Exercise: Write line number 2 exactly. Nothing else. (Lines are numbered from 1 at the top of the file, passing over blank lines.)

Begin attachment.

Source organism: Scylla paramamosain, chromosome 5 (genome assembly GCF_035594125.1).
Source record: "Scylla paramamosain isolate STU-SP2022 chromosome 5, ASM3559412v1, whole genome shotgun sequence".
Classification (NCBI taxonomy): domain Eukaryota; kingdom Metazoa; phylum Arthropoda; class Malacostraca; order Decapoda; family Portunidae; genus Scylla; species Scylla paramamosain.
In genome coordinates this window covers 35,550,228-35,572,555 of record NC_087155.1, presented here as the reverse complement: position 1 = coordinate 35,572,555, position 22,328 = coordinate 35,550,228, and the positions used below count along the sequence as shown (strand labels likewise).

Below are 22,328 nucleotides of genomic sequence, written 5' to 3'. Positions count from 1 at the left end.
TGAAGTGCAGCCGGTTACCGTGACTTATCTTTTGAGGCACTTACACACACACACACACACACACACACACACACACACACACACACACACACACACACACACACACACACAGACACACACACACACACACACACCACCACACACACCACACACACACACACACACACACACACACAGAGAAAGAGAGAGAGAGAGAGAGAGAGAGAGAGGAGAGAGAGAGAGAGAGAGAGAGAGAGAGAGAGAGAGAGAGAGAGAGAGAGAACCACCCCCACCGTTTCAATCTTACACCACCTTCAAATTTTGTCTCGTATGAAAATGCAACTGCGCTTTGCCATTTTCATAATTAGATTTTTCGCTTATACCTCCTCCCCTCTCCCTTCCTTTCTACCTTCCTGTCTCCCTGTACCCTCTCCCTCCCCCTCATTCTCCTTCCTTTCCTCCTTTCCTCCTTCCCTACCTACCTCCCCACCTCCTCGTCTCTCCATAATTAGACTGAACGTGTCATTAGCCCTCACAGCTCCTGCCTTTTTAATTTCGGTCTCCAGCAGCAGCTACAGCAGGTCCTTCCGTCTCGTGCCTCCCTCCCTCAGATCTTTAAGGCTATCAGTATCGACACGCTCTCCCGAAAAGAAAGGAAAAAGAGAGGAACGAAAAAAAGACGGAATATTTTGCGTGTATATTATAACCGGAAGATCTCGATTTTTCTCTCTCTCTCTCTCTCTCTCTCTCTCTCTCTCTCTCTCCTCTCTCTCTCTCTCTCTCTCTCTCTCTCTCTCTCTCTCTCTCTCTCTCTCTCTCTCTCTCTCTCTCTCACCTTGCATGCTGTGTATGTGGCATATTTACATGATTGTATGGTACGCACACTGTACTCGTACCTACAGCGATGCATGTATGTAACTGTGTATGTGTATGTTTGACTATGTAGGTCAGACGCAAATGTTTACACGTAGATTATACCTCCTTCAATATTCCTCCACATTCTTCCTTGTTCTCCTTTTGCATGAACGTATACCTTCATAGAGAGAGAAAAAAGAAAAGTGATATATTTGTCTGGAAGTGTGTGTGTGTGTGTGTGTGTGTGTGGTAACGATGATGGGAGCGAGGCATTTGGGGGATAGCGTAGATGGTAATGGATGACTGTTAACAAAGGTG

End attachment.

Source record: "Scylla paramamosain isolate STU-SP2022 chromosome 5, ASM3559412v1, whole genome shotgun sequence".